docker run -d -p 8000:80 myapp
curl localhost:8000

5 ways to set the URLs for an ASP.NET Core app, Kestrel is a cross-platform web server for ASP.NET Core. Kestrel is the web server that's reverse proxy server receives HTTP requests from the Internet and forwards them to Kestrel after If not using a reverse proxy with host filtering enabled, host filtering must be enabled. Now listening on: http://127.0.0.1: 48508. You need to remove all the netsh entries and disable IIS if you want Kestrel to listen on those ports. Kestrel doesn't use netsh/http.sys and can't share ports with it. Copy link Quote reply

Set the environment variable ASPNETCORE_URLS to http://0.0.0.0:5000/.

If running from Visual Studio, you add the environment variable from the Debug tab of the project properties.

Learn Kestrel Webserver in 10 Minutes, The Universal Dashboard webserver is based on the ASP. desktop apps, like UDForge , that should not open a web server to listen beyond the local machine. Kestrel is an open source, cross platform, light weight and a default webserver used for Asp.Net Core applications. Asp.Net Core applications run Kestrel webserver as in-process server to handle web request. Kestrel webserver is based on async I/O library called libuv primarily developed for Node.js.

[PDF] Kestrel web server implementation in ASP.NET Core, I've deployed my c#, asp.net 5, mvc 6 app to a windows 2008 server. I've fired up dnx web and it is listening to port 5000 and works fine when accessing from� Both Kestrel and Node.js are based on libuv. While Node.js exactly states that it uses an event loop, I can't seem to find if such is the case for Kestrel, or if it utilizes thread pooling / request queue like IIS? Kestrel behind a web server. Node.js event loop

Web Server, NET Core supports hosting in IIS and IIS Express, and self-hosting scenarios using NET Core does not directly listen for requests, but instead relies on the HTTP server Kestrel --server.urls http://localhost:5000", "weblistener": " Microsoft. Web server are the machines which serve the client requests .ie browser. Web server has different vendors like kestrel, Apache, IIS etc. it takes HTTP request from client and listen them and send

How do I get the kestrel web server to listen to non-localhost requests?, ASP.NET Core does not directly listen for requests, but instead relies on the HTTP server implementation to surface the request to the application as a set of feature interfaces composed into an HttpContext. While WebListener is Windows-only, Kestrel is designed to run cross-platform.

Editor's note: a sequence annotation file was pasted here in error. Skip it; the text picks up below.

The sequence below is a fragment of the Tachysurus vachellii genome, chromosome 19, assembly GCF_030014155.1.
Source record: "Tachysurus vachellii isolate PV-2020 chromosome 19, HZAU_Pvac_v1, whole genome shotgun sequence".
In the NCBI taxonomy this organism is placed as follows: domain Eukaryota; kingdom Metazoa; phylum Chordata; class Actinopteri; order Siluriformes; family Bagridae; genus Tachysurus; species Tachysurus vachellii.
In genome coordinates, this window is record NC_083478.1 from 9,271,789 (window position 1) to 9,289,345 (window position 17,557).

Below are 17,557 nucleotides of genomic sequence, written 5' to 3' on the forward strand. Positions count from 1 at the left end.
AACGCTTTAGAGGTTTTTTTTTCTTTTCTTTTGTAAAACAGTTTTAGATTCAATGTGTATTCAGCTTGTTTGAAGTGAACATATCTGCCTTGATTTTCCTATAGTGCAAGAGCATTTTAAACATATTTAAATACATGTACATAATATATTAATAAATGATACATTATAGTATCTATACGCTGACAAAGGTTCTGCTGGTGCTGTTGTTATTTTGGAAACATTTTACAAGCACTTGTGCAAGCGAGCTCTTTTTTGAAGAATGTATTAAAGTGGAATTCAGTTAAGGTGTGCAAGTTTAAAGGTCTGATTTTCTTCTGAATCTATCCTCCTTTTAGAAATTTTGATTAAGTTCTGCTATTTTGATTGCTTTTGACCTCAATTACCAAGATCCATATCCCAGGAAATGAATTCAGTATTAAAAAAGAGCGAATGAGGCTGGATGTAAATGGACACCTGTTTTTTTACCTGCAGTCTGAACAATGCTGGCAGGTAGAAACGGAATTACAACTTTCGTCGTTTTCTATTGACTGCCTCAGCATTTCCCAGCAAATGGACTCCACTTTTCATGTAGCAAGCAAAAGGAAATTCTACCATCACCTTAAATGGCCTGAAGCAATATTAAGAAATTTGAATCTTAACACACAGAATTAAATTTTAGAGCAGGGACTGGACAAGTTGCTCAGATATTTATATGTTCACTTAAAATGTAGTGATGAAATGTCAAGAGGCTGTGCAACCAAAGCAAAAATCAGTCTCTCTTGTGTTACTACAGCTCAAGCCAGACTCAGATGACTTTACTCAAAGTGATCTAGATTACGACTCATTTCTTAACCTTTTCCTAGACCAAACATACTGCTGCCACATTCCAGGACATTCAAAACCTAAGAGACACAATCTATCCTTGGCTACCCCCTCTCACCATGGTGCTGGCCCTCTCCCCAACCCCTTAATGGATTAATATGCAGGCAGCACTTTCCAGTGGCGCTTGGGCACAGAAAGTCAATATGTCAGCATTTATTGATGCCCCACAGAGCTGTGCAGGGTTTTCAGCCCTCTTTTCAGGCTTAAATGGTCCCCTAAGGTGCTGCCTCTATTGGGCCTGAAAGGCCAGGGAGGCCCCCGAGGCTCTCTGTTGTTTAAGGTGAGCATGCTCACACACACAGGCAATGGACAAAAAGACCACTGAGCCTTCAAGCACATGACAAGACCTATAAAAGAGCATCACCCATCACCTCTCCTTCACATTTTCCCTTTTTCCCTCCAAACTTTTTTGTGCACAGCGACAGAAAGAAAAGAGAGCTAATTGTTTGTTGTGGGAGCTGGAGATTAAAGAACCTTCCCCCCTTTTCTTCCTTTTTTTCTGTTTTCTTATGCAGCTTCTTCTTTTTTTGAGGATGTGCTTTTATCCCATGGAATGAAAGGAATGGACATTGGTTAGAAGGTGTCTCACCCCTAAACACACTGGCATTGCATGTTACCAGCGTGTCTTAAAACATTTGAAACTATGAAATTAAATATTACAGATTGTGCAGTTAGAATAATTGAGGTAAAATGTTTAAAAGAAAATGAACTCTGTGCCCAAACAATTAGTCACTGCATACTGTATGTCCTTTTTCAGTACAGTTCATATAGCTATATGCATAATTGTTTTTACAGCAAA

Comments
  • Possible duplicate of ASP.NET 5 Kestrel connect within LAN
  • Well the second answer in the linked question refers to the JSON format. It's not useful for you either?
  • @chuex I tried that, and initially it crashed the web server on startup. Not sure why. Then I did dnu restore, followed by dnu build and then dnx web properly started the web server. I don't know why its happening, but at least I am able to make it work. There is definitely a bug that needs to be addressed before the final release. For now, this is the workaround.
  • I edited by question to reflect the solution.
  • @AngryHacker: You can specify server.urls parameter in application configuration file or command line parameters. The value can have multiple semicolon separated values see here. The file name of configuration can be hosting.json, but it can be not only json: see the issue. --config can be used to specify the config file name
  • In addition you can use "server.urls": "http://*:5000" instead of "server.urls": "0.0.0.0:5000" (Personally I think the * makes a little more sense.)
  • @BlaneBunderson: Thank for your suggestion! I have to add that http://*:5000 is the same as http://::5000;http://0.0.0.0:5000 and not http://0.0.0.0:5000. It force listening for both IPv4 and IPv6. You can verify it by usage http://*:5000;http://::5000 or http://::5000;http://*:5000. One get the error "Microsoft.AspNet.Server.Kestrel.Networking.UvException: Error -4091 EADDRINUSE address already in use" during registering the second address. In some scenarios registering of both IPv4 and IPv6 is good, in another scenarios it's not good. In any way it's good to mention the way.
  • Excellent update for RC2, thanks for the detailed explanation
  • wouldn't .UseStartup<Startup>() override .UseConfiguration(config) in your "update 2" example?
  • there is a typo in that environment variable, it should be ASPNETCORE_URLS
  • This was a big help. I used .UseUrls("http://*:5000") instead, and port forwarded 5000 with empty Host IP on VirtualBox, and finally I can get to the Docker-hosted .NET Core endpoints from my Mac. Sweet!
  • For info on using hosting.json in RC2 and more detailed explanation, read Oleg's answer above, especially "Updated 2"
  • Also applicable to 1.0.0-preview2-003121, docker image
  • This one has also consistently worked for me when running from either VS Code or Visual Studio for Mac. ASPNETCORE_URLS did not work for me
  • this was my use case as well and the link were extremely helpful. Thank you.